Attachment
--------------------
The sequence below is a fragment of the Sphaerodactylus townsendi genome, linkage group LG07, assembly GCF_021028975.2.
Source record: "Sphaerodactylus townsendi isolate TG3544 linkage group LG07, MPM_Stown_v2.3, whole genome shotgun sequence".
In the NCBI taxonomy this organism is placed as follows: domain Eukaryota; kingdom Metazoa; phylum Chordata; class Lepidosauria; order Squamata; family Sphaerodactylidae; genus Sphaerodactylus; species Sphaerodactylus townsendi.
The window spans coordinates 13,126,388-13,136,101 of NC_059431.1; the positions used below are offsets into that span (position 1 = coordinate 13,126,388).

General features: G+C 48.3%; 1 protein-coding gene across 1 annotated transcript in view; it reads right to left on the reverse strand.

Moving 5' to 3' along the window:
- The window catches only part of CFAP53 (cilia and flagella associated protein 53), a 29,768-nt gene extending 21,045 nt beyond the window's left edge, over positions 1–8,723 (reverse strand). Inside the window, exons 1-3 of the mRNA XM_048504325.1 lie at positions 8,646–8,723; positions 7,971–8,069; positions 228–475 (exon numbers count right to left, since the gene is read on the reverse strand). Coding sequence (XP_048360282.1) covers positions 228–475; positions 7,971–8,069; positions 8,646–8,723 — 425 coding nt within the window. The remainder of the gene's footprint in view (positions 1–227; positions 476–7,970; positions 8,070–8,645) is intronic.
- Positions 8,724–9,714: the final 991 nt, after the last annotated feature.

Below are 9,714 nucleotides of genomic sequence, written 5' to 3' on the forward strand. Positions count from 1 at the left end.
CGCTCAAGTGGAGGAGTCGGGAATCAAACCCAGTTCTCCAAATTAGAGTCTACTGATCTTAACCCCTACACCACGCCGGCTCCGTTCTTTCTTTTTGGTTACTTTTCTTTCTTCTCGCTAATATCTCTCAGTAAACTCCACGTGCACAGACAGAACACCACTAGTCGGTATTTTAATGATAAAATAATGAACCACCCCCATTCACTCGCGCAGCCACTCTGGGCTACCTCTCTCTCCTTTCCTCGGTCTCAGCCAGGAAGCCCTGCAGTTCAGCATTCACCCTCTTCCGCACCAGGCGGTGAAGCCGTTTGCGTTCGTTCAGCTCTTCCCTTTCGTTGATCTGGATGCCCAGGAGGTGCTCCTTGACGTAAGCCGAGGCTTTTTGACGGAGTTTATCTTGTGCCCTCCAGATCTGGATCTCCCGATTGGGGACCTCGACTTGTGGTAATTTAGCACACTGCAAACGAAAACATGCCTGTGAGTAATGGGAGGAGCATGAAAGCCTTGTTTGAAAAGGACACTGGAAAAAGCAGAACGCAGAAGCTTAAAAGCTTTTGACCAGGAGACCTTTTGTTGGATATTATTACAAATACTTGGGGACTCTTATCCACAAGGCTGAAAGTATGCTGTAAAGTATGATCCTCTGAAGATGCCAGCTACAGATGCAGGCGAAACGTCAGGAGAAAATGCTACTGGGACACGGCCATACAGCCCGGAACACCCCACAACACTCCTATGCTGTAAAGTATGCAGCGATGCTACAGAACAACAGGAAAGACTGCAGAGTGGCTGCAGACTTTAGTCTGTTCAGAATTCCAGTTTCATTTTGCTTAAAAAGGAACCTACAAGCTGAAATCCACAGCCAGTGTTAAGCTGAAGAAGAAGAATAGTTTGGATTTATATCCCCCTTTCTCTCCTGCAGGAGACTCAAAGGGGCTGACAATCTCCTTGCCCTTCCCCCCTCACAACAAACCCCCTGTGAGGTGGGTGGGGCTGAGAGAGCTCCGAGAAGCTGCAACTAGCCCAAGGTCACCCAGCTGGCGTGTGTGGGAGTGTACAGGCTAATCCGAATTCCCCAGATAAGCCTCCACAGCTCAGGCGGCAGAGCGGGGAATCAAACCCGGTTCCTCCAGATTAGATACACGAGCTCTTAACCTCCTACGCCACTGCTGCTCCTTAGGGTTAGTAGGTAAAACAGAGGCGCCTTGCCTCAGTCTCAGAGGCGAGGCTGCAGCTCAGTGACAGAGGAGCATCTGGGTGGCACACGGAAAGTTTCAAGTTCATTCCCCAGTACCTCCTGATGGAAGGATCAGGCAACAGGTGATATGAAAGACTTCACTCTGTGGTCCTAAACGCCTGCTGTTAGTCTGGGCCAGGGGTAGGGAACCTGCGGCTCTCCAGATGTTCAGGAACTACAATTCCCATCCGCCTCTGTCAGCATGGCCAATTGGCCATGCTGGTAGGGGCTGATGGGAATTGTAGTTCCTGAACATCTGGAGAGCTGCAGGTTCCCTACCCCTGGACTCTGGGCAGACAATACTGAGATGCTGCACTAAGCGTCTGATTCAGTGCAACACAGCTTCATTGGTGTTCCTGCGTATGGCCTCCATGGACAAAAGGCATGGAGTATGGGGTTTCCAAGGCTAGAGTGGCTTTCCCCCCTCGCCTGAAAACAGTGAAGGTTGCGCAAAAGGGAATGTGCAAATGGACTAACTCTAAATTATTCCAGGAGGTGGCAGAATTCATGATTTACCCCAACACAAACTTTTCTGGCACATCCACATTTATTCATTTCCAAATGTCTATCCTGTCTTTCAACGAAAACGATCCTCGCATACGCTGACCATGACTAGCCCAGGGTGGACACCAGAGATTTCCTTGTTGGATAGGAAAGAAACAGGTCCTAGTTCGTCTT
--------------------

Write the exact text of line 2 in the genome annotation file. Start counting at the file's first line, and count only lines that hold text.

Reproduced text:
Source record: "Sphaerodactylus townsendi isolate TG3544 linkage group LG07, MPM_Stown_v2.3, whole genome shotgun sequence".